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A self-defense class pays tribute to Pride Month’s origins

(From left to right) Jess Hall, Cindy Kelly, Anisa Lavender, Ashley Stahl, and Sandra Ayala get into fighting positions after taking a self-defense class at the Cook Inclusive offices on June 11, 2024. Participants learned how to get out of a wrist hold, establish boundaries with their voices, and block a punch.
Halle Zander
/
Aspen Public Radio
(From left to right) Jess Hall, Cindy Kelly, Anisa Lavender, Ashley Stahl, and Sandra Ayala get into fighting positions after taking a self-defense class at the Cook Inclusive offices on June 11, 2024. Participants learned how to get out of a wrist hold, establish boundaries with their voices, and block a punch.

Cindy Kelly enrolled her daughter, Leanna, in Jiu-Jitsu classes about a decade ago. She began learning the Japanese style of unarmed combat after receiving a diagnosis.

“My daughter had sensory processing disorder,” Kelly said before teaching a self-defense class at Cook Inclusive on Tuesday. “In her case, she didn't like to be touched. We had a really phenomenal doctor at the time, and he actually recommended wrestling. And I said, ‘I don't think you heard what I said.’”

But once her daughter got involved, Kelly started to see the benefits, and she figured she’d join in on the fun, too.

However, Kelly said acquiring these skills at gyms or dojos isn’t necessarily accessible to everyone.

“Like the rest of society, if you're not white, straight, Christian, it can be hard,” Kelly said. “I feel like the groups that could probably benefit the most are the least likely to even go to the dojo or feel welcome in the dojo.”

According to the Bureau of Justice Statistics, the rate of violent victimization of lesbian, gay, and transgender people is roughly two times more than that for straight people, and domestic violence was eight times as high among bisexual people as those in straight relationships.

In an effort to serve these vulnerable populations, Kelly taught self-defense to some of the staff at Cook Inclusive in their offices last week, where their team provides various services to deaf, queer, neurodivergent, and disability communities.

She started the lesson talking about consent because even though she was modeling various violent scenarios, she wanted the participants to remember that they were always in control of their own bodies.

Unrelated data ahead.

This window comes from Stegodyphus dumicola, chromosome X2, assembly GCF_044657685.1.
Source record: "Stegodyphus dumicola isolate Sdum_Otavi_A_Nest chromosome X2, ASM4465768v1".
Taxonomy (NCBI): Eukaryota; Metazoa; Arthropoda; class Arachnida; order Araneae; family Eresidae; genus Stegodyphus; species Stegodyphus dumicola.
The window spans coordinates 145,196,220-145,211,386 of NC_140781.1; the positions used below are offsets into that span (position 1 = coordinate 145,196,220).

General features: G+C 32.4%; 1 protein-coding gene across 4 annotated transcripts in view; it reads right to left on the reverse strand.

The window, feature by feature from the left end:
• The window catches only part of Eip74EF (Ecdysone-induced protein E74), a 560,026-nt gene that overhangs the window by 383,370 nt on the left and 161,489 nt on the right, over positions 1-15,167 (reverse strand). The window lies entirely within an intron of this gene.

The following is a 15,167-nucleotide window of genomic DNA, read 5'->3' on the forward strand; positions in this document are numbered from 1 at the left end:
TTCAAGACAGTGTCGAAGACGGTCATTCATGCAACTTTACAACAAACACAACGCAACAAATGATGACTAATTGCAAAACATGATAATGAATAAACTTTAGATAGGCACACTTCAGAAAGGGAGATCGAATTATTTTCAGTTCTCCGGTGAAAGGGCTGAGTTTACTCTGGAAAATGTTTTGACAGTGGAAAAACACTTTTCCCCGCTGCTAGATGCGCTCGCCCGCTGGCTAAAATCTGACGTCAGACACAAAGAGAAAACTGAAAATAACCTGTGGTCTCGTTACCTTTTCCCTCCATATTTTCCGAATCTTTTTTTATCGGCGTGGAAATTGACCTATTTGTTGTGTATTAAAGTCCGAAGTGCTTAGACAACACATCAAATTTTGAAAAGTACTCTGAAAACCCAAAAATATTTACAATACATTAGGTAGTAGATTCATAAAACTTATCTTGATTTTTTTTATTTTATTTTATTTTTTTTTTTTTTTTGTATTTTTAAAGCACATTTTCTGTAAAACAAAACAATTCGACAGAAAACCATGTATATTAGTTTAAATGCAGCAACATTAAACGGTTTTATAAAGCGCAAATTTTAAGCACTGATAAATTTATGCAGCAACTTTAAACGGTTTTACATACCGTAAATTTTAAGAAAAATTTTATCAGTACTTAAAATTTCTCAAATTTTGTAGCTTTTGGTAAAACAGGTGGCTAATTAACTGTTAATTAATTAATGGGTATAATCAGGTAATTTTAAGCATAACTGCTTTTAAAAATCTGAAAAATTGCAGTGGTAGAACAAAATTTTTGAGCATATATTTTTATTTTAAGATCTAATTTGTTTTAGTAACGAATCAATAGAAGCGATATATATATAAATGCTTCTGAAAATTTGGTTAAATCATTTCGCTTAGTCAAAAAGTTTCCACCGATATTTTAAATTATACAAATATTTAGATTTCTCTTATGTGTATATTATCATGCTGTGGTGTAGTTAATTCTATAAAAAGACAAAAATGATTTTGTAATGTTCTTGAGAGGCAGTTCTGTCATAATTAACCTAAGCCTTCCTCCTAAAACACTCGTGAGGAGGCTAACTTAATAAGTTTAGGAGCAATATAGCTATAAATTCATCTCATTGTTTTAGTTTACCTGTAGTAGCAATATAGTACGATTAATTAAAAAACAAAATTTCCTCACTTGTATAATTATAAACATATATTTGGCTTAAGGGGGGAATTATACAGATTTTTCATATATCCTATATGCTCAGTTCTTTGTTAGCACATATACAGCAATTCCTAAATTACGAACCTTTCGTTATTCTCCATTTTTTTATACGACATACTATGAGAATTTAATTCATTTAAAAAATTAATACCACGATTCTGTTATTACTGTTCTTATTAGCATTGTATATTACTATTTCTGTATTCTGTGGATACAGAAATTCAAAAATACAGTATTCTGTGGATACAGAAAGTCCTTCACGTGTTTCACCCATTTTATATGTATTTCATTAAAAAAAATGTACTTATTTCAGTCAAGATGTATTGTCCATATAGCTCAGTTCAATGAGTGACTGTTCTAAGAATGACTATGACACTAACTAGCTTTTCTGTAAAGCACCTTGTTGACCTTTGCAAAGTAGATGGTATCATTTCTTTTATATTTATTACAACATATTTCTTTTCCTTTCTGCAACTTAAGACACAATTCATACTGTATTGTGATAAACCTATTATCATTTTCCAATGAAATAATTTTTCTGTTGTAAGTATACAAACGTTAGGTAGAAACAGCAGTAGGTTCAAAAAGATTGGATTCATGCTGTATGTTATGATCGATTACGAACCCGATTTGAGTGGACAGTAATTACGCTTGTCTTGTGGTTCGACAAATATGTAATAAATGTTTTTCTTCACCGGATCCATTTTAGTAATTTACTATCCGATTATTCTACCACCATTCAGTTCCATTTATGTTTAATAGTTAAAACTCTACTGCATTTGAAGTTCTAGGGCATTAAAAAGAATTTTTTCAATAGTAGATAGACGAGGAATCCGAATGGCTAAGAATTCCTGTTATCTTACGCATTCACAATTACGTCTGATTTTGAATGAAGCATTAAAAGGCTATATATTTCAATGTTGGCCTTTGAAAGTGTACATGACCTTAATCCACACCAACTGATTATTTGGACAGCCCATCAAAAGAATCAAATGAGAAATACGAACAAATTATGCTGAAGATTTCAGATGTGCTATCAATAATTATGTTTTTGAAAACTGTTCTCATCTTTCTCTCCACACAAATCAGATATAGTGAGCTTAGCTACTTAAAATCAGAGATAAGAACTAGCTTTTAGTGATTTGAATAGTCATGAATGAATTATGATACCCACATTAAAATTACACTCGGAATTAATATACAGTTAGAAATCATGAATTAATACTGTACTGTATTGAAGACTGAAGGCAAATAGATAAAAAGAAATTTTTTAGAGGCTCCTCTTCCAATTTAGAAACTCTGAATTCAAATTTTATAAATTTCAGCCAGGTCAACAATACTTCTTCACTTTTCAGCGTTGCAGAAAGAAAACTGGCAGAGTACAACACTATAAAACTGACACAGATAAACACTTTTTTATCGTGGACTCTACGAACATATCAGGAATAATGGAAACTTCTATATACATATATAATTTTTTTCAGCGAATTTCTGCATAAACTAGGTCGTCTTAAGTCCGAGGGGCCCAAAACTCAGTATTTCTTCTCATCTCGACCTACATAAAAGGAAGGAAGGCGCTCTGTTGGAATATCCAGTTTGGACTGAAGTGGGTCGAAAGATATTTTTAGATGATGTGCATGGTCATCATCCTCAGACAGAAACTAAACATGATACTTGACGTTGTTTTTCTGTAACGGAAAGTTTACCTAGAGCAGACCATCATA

“So much of self-defense is also just about boundaries and feeling comfortable in our own bodies,” Kelly said. “I want everybody to feel very comfortable saying, ‘Hey, I need a break.’ You can just take a break.”

Jess Hall demonstrates a neck hold with Cindy Kelly, who is teaching a self-defense class to staff at Cook Inclusive on June 11, 2024.
Halle Zander
/
Aspen Public Radio
Jess Hall demonstrates a neck hold with Cindy Kelly, who is teaching a self-defense class to staff at Cook Inclusive on June 11, 2024.

When starting an exercise, Kelly asked each participant for permission before touching them and let them choose exactly which exercise they wanted to practice.

In a big part of the lesson, Kelly taught everyone about using their voice, coaching the participants to be loud and clear when they set boundaries in an uncomfortable situation.

She also reviewed wrist holds and showed everyone how to get someone to let go of their arm when they have a strong grip.

Anisa Lavender, who has done this before, explained how it felt the first time she learned these maneuvers.

“She taught me how to break away from a grip,” Lavender said. “I left work, and I got catcalled, and I looked at him and I said ‘No! Nuh uh!’ I got in my car, and I wouldn't have done that if I didn't have the confidence of knowing I could get out of a grip.”

Kelly emphasized that people are more willing to set healthy boundaries for themselves when they have the skills to back it up, and Lavender agreed.

“I feel more confident just being in public spaces with this information and with this knowledge.”

Despite the heaviness of the topic, the afternoon was filled with laughter and encouragement.

While LGBTQ+ people face discrimination and violence at higher levels than straight communities, Kelly hopes these lessons can be a source of empowerment for everyone.

Copyright 2024 Aspen Public Radio

Halle Zander
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